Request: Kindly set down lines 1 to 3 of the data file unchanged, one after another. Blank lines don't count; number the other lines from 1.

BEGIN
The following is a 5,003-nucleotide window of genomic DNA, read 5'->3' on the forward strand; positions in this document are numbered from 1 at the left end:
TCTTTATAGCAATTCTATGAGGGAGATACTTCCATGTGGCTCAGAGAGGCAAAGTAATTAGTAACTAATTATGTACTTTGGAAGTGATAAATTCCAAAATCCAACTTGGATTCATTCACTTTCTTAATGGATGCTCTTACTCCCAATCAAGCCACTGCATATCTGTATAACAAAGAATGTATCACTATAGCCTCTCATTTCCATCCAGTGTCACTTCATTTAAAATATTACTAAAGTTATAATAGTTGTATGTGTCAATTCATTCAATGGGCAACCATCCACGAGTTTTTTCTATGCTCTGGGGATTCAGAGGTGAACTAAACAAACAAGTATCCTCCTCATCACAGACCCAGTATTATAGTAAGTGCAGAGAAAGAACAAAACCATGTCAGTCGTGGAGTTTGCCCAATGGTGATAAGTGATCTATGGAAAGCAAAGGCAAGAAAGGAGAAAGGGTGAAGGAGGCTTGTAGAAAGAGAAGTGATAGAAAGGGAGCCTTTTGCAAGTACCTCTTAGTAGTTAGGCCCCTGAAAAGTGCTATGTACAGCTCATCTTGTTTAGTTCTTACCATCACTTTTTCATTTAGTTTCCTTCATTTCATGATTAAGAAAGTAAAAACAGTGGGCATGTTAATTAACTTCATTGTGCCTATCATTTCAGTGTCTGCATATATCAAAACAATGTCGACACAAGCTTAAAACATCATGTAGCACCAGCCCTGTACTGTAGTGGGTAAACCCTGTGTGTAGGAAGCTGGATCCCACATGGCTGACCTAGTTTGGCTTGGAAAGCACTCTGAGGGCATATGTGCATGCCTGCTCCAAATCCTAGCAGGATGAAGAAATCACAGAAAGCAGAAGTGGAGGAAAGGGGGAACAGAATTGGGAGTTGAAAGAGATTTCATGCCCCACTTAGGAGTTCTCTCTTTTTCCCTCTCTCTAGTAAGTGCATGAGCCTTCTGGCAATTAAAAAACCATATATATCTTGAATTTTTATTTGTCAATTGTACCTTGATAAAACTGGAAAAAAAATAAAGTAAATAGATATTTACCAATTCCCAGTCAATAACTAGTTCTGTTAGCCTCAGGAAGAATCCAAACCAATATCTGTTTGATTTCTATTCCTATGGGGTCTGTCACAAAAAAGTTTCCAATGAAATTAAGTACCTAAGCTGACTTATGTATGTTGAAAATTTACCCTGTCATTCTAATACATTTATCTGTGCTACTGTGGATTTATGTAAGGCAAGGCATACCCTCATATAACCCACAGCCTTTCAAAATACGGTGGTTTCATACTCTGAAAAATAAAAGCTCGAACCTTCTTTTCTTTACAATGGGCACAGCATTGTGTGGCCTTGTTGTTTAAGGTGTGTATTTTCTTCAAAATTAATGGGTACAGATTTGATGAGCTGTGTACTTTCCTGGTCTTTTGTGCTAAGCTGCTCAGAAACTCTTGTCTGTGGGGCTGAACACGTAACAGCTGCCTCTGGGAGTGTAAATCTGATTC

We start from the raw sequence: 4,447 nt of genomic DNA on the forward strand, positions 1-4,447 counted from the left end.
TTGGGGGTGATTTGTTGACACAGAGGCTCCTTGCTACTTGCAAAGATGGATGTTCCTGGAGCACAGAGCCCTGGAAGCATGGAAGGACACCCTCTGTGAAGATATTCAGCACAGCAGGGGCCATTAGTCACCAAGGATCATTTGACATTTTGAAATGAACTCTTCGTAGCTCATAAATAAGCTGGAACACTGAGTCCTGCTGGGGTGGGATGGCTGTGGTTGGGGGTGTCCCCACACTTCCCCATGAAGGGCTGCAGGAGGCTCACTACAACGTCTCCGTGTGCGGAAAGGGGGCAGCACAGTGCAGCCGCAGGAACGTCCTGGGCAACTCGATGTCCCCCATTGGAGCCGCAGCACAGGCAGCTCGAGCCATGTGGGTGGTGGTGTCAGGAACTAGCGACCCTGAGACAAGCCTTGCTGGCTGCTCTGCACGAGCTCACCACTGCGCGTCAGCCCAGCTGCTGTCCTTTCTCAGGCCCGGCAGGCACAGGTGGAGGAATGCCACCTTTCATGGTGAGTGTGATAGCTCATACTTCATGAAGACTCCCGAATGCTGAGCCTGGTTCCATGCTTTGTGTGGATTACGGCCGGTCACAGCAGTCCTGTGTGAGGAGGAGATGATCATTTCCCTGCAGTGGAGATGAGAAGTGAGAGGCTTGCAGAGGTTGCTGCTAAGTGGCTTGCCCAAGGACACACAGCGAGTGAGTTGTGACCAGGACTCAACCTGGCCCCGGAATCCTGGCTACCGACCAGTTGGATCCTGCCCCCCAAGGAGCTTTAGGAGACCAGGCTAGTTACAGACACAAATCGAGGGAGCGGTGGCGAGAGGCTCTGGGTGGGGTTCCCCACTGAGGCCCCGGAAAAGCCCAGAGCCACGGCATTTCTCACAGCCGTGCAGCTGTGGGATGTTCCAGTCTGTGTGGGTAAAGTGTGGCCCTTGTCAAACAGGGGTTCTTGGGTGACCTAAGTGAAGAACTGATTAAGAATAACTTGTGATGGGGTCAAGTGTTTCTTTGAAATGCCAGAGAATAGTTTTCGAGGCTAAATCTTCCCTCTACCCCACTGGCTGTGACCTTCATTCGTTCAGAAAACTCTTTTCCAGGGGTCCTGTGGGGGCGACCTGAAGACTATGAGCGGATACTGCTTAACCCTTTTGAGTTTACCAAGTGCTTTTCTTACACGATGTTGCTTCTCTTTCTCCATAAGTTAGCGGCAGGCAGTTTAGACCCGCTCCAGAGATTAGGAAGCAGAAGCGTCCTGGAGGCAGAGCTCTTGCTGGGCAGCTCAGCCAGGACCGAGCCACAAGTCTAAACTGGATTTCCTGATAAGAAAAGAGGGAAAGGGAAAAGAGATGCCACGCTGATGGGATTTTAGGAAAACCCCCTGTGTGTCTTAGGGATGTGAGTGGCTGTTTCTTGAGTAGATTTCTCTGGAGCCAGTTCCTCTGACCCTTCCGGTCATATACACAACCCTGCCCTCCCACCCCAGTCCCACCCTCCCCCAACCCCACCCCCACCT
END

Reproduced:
The following is a 5,003-nucleotide window of genomic DNA, read 5'->3' on the forward strand; positions in this document are numbered from 1 at the left end:
TCTTTATAGCAATTCTATGAGGGAGATACTTCCATGTGGCTCAGAGAGGCAAAGTAATTAGTAACTAATTATGTACTTTGGAAGTGATAAATTCCAAAATCCAACTTGGATTCATTCACTTTCTTAATGGATGCTCTTACTCCCAATCAAGCCACTGCATATCTGTATAACAAAGAATGTATCACTATAGCCTCTCATTTCCATCCAGTGTCACTTCATTTAAAATATTACTAAAGTTATAATAGTTGTATGTGTCAATTCATTCAATGGGCAACCATCCACGAGTTTTTTCTATGCTCTGGGGATTCAGAGGTGAACTAAACAAACAAGTATCCTCCTCATCACAGACCCAGTATTATAGTAAGTGCAGAGAAAGAACAAAACCATGTCAGTCGTGGAGTTTGCCCAATGGTGATAAGTGATCTATGGAAAGCAAAGGCAAGAAAGGAGAAAGGGTGAAGGAGGCTTGTAGAAAGAGAAGTGATAGAAAGGGAGCCTTTTGCAAGTACCTCTTAGTAGTTAGGCCCCTGAAAAGTGCTATGTACAGCTCATCTTGTTTAGTTCTTACCATCACTTTTTCATTTAGTTTCCTTCATTTCATGATTAAGAAAGTAAAAACAGTGGGCATGTTAATTAACTTCATTGTGCCTATCATTTCAGTGTCTGCATATATCAAAACAATGTCGACACAAGCTTAAAACATCATGTAGCACCAGCCCTGTACTGTAGTGGGTAAACCCTGTGTGTAGGAAGCTGGATCCCACATGGCTGACCTAGTTTGGCTTGGAAAGCACTCTGAGGGCATATGTGCATGCCTGCTCCAAATCCTAGCAGGATGAAGAAATCACAGAAAGCAGAAGTGGAGGAAAGGGGGAACAGAATTGGGAGTTGAAAGAGATTTCATGCCCCACTTAGGAGTTCTCTCTTTTTCCCTCTCTCTAGTAAGTGCATGAGCCTTCTGGCAATTAAAAAACCATATATATCTTGAATTTTTATTTGTCAATTGTACCTTGATAAAACTGGAAAAAAAATAAAGTAAATAGATATTTACCAATTCCCAGTCAATAACTAGTTCTGTTAGCCTCAGGAAGAATCCAAACCAATATCTGTTTGATTTCTATTCCTATGGGGTCTGTCACAAAAAAGTTTCCAATGAAATTAAGTACCTAAGCTGACTTATGTATGTTGAAAATTTACCCTGTCATTCTAATACATTTATCTGTGCTACTGTGGATTTATGTAAGGCAAGGCATACCCTCATATAACCCACAGCCTTTCAAAATACGGTGGTTTCATACTCTGAAAAATAAAAGCTCGAACCTTCTTTTCTTTACAATGGGCACAGCATTGTGTGGCCTTGTTGTTTAAGGTGTGTATTTTCTTCAAAATTAATGGGTACAGATTTGATGAGCTGTGTACTTTCCTGGTCTTTTGTGCTAAGCTGCTCAGAAACTCTTGTCTGTGGGGCTGAACACGTAACAGCTGCCTCTGGGAGTGTAAATCTGATTC

We start from the raw sequence: 4,447 nt of genomic DNA on the forward strand, positions 1-4,447 counted from the left end.